+91 91 57 58 59 11
Survey No.76/ P4, Nh.27,Wandheshwar-Bhunava Road, At. BHUNAVA.360311,Ta. Gondal, Dis. RAJKOT

Alloy Steel vs Carbon Steel: What to Select for Your Investment Cast Products

blog img
Alloy Steel vs Carbon Steel: What to Select for Your Investment Cast Products

Foundry experts will tell you alloy steels are more challenging to cast than carbon steels, but this shouldn’t influence your choice of metal. In fact, investment casting alloy steel yields bigger benefits than using the same process for carbon steel. If this seems like a contradiction, the explanation lies in understanding the benefits of investment casting.

The Difference Between Alloy and Carbon Steel

Steel is iron containing between 0.0002 and 2.1% carbon. Such carbon steels carry the 10XX designation under the SAE classification system, where XX represents the carbon percentage. These steels have good strength and ductility, making them suitable for a range of applications. In addition, steel with a carbon content of around 0.2% has good machinability too.

Alloy steels are those where additional elements are incorporated. Manganese, nickel, silicon and chromium are some of the most common. When the proportion of alloying elements is between 5 and 20% of the total the resulting high alloy steel is considered a tool steel.

Unlike carbon steels, alloy steels are readily hardened and/or toughened by heat treatment. However, they are more challenging to machine and to cast, with specifics depending on the actual alloy composition.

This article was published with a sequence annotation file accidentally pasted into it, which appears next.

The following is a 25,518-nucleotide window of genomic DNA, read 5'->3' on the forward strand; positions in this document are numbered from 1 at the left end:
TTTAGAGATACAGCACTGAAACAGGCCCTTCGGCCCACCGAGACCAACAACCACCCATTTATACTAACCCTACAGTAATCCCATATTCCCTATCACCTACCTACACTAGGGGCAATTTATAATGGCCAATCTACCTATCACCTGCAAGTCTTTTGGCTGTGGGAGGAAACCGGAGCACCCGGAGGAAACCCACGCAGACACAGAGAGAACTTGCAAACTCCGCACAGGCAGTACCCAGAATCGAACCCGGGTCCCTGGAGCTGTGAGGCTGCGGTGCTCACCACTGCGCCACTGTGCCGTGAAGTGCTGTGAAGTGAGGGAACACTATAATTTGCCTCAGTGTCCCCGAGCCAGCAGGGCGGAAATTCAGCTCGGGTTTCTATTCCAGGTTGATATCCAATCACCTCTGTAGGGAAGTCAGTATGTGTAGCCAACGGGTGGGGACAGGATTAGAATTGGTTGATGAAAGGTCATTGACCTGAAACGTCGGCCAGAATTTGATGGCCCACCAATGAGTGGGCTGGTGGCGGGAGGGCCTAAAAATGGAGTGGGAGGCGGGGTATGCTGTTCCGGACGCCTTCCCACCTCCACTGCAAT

Benefits of Investment Casting

Investment casting works well for steel parts. This is because the ceramic molds handle the high temperatures involved, and the process yields near net shape geometries that need little final machining.

Molds are made by coating a wax pattern with a ceramic slurry. This is built up in layers, and layer thickness is used as a way to control solidification rate. Once the slurry is dry, the wax is melted out to leave the cavity. The ceramic shell that remains may be heated to reduce its chilling effect on molten metal as it’s poured in.

Investment casting is capable of producing fine detail and thin sections. Surface finish is a reflection of the original wax pattern with the addition of granularity from the slurry. Using a very fine slurry for the first layer helps create a smooth finish on the cast part.

Geometric accuracy is very good. Investment casting can typically maintain tolerances of better than 0.005

Translate >>